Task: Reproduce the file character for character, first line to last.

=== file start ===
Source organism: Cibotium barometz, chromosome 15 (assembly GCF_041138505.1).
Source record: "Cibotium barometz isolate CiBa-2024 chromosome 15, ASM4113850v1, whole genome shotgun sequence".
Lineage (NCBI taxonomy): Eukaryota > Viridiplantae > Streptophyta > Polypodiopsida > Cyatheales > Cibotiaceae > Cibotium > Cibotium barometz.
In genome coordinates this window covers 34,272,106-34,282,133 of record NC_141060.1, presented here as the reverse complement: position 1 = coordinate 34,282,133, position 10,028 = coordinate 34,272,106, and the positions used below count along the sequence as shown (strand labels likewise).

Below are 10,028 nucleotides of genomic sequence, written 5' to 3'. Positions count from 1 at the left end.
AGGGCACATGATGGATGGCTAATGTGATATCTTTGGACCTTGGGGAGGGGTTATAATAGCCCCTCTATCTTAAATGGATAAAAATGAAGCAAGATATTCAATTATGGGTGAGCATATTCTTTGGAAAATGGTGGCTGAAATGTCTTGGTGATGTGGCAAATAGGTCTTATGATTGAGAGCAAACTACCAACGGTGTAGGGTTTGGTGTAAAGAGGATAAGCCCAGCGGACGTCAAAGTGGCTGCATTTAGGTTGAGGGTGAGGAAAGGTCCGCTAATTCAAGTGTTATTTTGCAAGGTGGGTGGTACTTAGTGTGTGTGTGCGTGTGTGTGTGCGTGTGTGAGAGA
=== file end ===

Source organism: Cibotium barometz, chromosome 15 (assembly GCF_041138505.1).
Source record: "Cibotium barometz isolate CiBa-2024 chromosome 15, ASM4113850v1, whole genome shotgun sequence".
Lineage (NCBI taxonomy): Eukaryota > Viridiplantae > Streptophyta > Polypodiopsida > Cyatheales > Cibotiaceae > Cibotium > Cibotium barometz.
In genome coordinates this window covers 34,272,106-34,282,133 of record NC_141060.1, presented here as the reverse complement: position 1 = coordinate 34,282,133, position 10,028 = coordinate 34,272,106, and the positions used below count along the sequence as shown (strand labels likewise).

Below are 10,028 nucleotides of genomic sequence, written 5' to 3'. Positions count from 1 at the left end.
AGGGCACATGATGGATGGCTAATGTGATATCTTTGGACCTTGGGGAGGGGTTATAATAGCCCCTCTATCTTAAATGGATAAAAATGAAGCAAGATATTCAATTATGGGTGAGCATATTCTTTGGAAAATGGTGGCTGAAATGTCTTGGTGATGTGGCAAATAGGTCTTATGATTGAGAGCAAACTACCAACGGTGTAGGGTTTGGTGTAAAGAGGATAAGCCCAGCGGACGTCAAAGTGGCTGCATTTAGGTTGAGGGTGAGGAAAGGTCCGCTAATTCAAGTGTTATTTTGCAAGGTGGGTGGTACTTAGTGTGTGTGTGCGTGTGTGTGTGCGTGTGTGAGAGA